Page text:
The How to freshen up a classic?
How to fold in the new with the familiar and beloved, in a fresh way — so that it’s welcome, fitting, evocative, seamlessly satisfying, plus speaks to society’s needs?
Welcome to the jigsaw puzzle that comes with building a season of spectacular concerts for symphony lovers. MSO Conductor and Music Director Crafton Beck has done it once again, fashioning a “Season of Fresh Voices” that puts MSO musicians in a fresh spotlight, brings exciting new compositions to audience’s ears for the first time, and homes in on relevant new connections for a fresh ear on revered masterworks.
“In many ways, this is the very essence of my job,” Beck says, and the most important thing he does, maybe with the exception of standing on the box in front of the orchestra. An orchestra without a music director is akin to a church without a minister. “Someone needs to take responsibility for the vision.”
Season-building starts more than a year in advance, with a blank page, a ton of journal notes and a wealth of knowledge, not only about the repertoire but also about what’s happening in society and in artistic circles around the world, particularly with other orchestras.
“I always get reminded of what our mission ultimately is, and that’s to educate, and to bring great music expression to the city of Jackson and to the state,” he says. Quality of life issues come into play, as MSO serves the human spirit through art. All of this feeds into the general overarching approach, as MSO becomes a voice in the conversation, about the needs of society at large and in our own community.
“This is becoming more and more important for arts organizations in America in the last 10 years,” Beck says. “In order to be relevant, you’ve got to know what the conversations in society are.”
Getting into particulars, he takes a look at what other orchestras, ballet companies and theaters — in London, Berlin, New York and more — are doing. This season? Last season? “What are artists attending themselves to culturally and socially and politically in the world today?”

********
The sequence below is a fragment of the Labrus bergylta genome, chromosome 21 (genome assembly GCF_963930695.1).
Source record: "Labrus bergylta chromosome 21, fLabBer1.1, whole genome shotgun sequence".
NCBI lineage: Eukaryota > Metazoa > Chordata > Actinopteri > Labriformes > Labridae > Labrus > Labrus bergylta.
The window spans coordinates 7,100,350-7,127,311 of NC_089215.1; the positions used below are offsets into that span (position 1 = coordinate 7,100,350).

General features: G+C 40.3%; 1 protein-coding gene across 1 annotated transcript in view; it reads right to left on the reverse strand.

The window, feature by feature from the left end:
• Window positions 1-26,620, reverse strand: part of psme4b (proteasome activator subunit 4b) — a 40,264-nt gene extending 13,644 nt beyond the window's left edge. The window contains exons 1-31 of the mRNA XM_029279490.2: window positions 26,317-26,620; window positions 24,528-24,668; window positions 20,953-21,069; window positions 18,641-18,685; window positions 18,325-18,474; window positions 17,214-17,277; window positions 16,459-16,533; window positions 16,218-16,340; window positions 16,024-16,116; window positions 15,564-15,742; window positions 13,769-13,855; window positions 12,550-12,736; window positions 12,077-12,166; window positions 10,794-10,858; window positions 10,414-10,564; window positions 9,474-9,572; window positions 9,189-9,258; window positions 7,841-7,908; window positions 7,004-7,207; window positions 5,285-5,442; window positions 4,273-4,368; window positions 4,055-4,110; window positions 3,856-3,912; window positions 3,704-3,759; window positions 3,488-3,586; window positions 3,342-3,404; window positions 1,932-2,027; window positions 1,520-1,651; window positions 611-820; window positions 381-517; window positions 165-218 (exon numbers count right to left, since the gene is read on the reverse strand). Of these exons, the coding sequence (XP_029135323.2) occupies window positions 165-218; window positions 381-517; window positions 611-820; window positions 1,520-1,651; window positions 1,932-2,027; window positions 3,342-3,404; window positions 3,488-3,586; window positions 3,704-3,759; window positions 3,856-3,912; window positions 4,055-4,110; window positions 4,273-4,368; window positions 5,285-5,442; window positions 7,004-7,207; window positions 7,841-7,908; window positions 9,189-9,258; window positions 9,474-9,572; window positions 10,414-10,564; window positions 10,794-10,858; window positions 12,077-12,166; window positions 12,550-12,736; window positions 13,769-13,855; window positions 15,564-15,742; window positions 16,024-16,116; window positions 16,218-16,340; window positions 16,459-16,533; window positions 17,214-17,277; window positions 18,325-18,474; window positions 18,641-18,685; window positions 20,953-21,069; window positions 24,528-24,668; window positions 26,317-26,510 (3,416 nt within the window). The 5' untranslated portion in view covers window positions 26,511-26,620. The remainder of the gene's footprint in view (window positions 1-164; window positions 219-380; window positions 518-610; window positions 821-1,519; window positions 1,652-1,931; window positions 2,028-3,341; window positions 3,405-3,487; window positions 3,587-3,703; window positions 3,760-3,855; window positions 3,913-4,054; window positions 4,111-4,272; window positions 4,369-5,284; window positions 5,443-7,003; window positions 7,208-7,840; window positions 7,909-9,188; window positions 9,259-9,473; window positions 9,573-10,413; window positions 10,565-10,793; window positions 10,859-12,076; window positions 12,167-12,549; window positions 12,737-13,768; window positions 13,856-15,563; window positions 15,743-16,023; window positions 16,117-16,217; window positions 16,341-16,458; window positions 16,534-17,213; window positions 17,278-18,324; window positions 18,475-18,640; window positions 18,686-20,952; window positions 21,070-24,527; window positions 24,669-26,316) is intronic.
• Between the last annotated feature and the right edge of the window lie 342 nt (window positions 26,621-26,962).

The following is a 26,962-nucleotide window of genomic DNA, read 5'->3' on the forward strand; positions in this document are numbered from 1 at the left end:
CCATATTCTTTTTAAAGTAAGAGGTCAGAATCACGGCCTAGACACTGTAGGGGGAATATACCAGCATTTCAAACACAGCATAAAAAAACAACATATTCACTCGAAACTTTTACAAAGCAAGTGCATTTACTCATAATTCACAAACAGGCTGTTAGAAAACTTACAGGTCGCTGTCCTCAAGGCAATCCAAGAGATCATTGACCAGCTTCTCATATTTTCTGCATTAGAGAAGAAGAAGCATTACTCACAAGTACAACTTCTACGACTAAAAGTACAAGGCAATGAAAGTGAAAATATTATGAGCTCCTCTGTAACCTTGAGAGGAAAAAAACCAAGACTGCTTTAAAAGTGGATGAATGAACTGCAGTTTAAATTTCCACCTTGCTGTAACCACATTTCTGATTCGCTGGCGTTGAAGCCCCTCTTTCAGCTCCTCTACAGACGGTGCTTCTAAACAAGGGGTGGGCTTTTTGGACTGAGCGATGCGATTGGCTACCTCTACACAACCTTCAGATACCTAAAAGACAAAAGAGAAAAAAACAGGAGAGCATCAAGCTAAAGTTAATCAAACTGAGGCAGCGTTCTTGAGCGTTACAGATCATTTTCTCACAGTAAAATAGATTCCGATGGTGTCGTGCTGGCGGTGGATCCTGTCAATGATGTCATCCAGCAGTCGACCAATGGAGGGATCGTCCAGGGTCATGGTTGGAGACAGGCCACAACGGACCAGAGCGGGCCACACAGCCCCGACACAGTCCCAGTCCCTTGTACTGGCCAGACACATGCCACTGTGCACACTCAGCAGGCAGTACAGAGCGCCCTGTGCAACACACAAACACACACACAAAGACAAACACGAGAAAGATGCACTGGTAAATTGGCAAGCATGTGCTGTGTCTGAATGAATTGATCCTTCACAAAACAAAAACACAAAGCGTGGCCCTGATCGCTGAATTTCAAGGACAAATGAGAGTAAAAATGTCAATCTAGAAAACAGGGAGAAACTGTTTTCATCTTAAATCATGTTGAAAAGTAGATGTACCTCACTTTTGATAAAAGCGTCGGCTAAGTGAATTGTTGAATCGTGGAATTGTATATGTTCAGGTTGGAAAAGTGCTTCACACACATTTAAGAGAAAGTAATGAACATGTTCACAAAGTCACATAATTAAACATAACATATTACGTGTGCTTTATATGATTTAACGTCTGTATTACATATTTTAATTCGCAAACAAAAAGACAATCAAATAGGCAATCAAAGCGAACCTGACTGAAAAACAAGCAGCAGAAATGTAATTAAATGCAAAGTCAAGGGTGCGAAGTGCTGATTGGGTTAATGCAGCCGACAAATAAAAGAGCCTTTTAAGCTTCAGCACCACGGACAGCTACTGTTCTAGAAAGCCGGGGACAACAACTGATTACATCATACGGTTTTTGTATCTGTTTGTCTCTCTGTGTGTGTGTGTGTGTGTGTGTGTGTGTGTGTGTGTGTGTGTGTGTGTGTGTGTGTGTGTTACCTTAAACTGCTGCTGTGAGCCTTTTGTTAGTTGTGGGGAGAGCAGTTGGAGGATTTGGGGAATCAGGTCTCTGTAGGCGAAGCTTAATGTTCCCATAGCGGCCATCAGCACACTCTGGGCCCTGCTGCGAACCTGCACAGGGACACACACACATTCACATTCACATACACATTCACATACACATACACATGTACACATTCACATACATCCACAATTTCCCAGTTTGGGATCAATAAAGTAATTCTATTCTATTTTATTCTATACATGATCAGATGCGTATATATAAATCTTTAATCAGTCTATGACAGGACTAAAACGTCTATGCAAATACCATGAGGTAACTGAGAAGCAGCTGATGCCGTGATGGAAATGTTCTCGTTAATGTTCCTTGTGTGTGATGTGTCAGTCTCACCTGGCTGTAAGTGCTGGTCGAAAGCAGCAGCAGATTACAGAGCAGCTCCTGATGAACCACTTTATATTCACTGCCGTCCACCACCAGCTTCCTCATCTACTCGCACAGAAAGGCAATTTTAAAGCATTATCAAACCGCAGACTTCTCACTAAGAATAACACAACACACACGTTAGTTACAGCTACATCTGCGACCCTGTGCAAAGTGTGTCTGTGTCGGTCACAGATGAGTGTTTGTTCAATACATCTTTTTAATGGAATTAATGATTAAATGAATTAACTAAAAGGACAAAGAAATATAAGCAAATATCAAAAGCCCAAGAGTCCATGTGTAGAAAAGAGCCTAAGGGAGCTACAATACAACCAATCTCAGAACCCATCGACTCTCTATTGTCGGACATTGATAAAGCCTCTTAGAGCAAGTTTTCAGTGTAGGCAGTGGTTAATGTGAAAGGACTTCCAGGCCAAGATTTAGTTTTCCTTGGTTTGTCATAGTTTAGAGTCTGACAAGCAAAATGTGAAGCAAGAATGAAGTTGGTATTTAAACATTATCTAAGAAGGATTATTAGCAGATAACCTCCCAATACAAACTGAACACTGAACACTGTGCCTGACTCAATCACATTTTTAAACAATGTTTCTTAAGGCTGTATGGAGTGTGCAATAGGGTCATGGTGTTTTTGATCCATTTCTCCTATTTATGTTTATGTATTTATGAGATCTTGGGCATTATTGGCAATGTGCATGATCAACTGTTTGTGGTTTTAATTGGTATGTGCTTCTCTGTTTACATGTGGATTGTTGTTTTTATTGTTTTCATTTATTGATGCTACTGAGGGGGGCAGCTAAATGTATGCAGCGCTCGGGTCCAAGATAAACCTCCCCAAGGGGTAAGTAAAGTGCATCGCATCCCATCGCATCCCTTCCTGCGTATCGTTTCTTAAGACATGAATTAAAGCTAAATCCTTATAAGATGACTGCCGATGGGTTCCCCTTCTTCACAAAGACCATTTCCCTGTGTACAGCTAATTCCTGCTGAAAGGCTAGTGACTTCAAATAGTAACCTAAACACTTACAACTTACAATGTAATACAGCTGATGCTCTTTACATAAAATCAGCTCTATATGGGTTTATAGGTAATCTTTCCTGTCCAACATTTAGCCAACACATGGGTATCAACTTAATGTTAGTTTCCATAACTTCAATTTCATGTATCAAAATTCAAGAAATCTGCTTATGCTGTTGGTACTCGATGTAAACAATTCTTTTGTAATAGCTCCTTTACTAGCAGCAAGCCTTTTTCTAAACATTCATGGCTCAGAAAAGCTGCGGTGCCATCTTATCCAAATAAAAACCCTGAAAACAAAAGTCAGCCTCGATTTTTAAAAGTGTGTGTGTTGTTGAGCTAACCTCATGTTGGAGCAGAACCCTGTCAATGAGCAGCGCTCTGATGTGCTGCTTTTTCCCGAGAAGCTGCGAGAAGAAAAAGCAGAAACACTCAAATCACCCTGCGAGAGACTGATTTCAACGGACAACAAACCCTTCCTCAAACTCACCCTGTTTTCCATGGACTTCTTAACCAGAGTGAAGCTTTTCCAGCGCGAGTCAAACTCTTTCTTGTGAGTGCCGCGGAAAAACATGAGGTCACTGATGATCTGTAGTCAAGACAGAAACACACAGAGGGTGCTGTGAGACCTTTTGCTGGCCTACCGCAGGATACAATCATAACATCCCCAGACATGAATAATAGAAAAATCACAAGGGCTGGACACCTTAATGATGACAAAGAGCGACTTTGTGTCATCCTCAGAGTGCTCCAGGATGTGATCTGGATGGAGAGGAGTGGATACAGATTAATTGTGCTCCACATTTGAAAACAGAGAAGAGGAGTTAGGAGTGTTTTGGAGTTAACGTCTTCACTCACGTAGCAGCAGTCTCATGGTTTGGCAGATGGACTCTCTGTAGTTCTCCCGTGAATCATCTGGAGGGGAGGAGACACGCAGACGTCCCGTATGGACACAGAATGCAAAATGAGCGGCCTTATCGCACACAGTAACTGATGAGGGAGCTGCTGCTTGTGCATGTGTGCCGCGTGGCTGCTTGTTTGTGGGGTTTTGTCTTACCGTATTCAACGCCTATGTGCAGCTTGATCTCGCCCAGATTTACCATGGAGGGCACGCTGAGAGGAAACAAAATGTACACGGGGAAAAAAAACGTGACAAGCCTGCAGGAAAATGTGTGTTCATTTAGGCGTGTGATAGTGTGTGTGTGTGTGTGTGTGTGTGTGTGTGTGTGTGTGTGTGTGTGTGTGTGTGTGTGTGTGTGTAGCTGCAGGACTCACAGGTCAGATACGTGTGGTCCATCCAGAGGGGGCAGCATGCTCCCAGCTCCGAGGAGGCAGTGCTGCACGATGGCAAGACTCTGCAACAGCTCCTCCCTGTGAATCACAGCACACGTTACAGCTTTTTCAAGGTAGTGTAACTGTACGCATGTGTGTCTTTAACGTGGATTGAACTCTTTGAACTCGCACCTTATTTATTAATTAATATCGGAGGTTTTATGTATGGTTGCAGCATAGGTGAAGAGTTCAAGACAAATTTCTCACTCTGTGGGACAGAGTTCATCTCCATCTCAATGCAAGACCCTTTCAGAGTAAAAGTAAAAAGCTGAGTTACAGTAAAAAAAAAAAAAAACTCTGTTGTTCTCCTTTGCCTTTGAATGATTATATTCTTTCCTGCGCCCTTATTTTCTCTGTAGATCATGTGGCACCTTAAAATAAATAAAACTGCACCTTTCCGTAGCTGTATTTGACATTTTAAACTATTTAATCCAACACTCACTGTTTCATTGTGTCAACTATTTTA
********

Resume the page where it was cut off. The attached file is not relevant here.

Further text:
Relevance doesn’t just come in the form of contemporary music. Just look at this season’s opening Bravo concert in that’s Totally Tchaikovsky. “There’s no one who expresses despair and hope, and almost ecstatic joy, really, better than Tchaikovsky does.”
Alongside aims of addressing current times is this very practical consideration: Is it time? “There’s a great deal of repertoire that we won’t do, because we’ve done it in the past five years.” If 10 or 12 years have passed, that repertoire gets back in line for performance, particularly for the huge masterworks.
A diverse lineup is key, continuing MSO’s broadening spotlight on African American composers, women composers and more. “There’s amazing data that 50 percent of the emerging music in America today is being written by American women composers, which is a beautiful thing,” Beck says. Hear that in several concerts this season: Chamber IV, Vibrant Echos at Tougaloo’s Woodworth Chapel with Valerie Coleman’s Umoja, Caroline Shaw’s evocative soundscapes in Chamber III, and more.
Inspired programs deepen the concert experience. For example, “We’re pairing Debussy’s La Mer with a contemporary conversation of water in the Mississippi River,” Beck says of Bravo IV, which also includes James Lee III’s Visions of Cahokia inspired by Native American Mississippian cultures and selections from Duke Ellington’s ballet score The River. Aaron Copland’s clarinet concerto opens the evening. “There’s no American repertoire that laments more than that,” Beck says of its start, then the piece shares its jazzy dance of sheer joy at the end. The program, then, becomes a conversation about the presence of water in our midst, touching on its role at the heart of a civilization, in the ritual of baptism, as a connector, as a purifer, and more. “These pieces are back to back, and one informs the other.”
Zoom out, and every bit of all of this informs decisions of who and what goes where and when, for another season of vibrant individual concerts in Bravo, Chamber, Pops and now the Symphony in the Community series.
“I love what he’s done this season,” says MSO President and Executive Director Jenny Mann. “He has put together the most wonderful array of beloved classical works mixed with new music and soloists from within our orchestra that make absolutely every concert interesting, enjoyable and relatable, and you will leave with an experience that’s made you think, feel, hear and find joy in. It’s a beautifully done season.”
Season Tickets and season ticket renewals are on sale now. Renew so you won’t miss a minute. Single ticket sales open August 15.